Thursday, November 13, 2014

Who is afraid of a little deflation?

Who is afraid of a little deflation? Wall Street Journal Op-Ed.

Fears of "tipping" into deflation are overblown. I poke a little fun at sticky wages, Fed headroom, deflation-induced defaults and the long-predicted Keynesian deflationary spiral that never seems to happen, and the doom and gloom language from the ECB, IMF and other worriers who just happen to (of course) want to spend trillions to fix this latest "biggest economic problem."

One point that went by a little too quickly in the interest of space: Deflation can be a symptom of bad things. The issue is whether deflation is by itself a bad thing, and causes further damage.

Also, I should have been clearer on a big bottom line: we don't need huge "infrastructure" projects just to save us from deflation.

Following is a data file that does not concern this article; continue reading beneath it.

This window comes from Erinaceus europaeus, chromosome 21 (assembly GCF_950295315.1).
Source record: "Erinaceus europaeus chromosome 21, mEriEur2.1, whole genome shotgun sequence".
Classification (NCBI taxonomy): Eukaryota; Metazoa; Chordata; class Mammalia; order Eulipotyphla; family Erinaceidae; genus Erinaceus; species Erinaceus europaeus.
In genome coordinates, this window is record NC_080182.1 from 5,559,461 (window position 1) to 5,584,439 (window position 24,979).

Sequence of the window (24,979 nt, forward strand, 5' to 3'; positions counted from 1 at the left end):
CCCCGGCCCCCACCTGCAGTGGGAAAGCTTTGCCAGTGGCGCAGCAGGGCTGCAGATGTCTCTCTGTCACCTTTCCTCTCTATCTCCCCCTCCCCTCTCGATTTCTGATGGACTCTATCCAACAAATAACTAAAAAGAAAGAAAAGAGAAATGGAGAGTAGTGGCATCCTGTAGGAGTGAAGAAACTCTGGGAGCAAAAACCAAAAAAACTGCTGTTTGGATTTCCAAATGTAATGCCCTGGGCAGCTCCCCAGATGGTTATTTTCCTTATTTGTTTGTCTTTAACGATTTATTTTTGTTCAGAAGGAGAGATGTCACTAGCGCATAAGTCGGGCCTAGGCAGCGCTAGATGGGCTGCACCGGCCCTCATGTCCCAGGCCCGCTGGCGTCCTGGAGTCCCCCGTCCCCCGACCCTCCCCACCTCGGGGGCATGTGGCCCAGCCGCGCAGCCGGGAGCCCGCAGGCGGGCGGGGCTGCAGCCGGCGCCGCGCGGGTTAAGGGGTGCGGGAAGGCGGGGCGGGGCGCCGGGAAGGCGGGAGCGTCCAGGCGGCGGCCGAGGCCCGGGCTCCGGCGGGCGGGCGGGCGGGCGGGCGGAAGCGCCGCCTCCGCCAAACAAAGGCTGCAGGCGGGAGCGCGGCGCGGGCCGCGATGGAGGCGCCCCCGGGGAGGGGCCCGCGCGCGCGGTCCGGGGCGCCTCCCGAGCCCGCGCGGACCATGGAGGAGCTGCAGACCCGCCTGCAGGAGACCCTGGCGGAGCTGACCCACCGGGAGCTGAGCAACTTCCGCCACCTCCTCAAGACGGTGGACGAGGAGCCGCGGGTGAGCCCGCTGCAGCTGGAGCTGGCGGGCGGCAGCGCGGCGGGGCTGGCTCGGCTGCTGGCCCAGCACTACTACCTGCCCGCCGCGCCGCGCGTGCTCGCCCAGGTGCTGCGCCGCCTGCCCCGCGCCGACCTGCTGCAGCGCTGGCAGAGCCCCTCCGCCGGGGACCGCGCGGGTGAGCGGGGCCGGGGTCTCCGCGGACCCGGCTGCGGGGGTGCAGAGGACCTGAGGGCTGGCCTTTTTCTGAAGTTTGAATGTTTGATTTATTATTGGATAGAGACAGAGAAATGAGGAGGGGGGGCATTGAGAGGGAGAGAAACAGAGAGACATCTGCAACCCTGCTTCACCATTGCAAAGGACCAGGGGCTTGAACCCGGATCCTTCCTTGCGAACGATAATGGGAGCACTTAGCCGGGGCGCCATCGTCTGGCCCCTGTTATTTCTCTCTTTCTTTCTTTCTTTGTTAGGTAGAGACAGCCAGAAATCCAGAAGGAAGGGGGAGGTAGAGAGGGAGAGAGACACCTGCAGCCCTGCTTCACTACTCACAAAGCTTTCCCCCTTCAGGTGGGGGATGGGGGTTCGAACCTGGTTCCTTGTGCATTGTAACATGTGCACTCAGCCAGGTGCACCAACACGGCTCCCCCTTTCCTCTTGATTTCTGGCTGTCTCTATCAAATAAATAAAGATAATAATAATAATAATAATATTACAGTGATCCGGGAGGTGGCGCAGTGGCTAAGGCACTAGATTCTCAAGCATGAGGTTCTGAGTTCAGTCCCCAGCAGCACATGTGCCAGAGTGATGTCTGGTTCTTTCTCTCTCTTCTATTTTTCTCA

They ask me not to post the whole thing for 30 days, so those of you without WSJ access will just have to google or wait breathlessly.

Update: Ed Leamer wrote a great similar piece for Economists' Voice a while back "Deflation Dread Disorder; 'The CPI is Falling!'"  In addition to a better title, he's got a cool Godzilla reference and picture.


  1. If you aren't a little afraid of deflation you aren't paying attention.

    1. There is nothing to be afraid of - it's necessary and long overdue.

    2. Interesting how Cochrane dosesn't seem to understand supply and demand. 2% deflation implies that demand is low relative to the supply. Cochrane also hypothesizes that productivity is increasing 1% per year, and that wages are not falling. So the amount of employment is constant, so the number of goods being produced each year is increasing. So business is cutting into it's profit margins to lower prices to try and push the ever increasing supply out the door. That model doesn't sound realistic to me.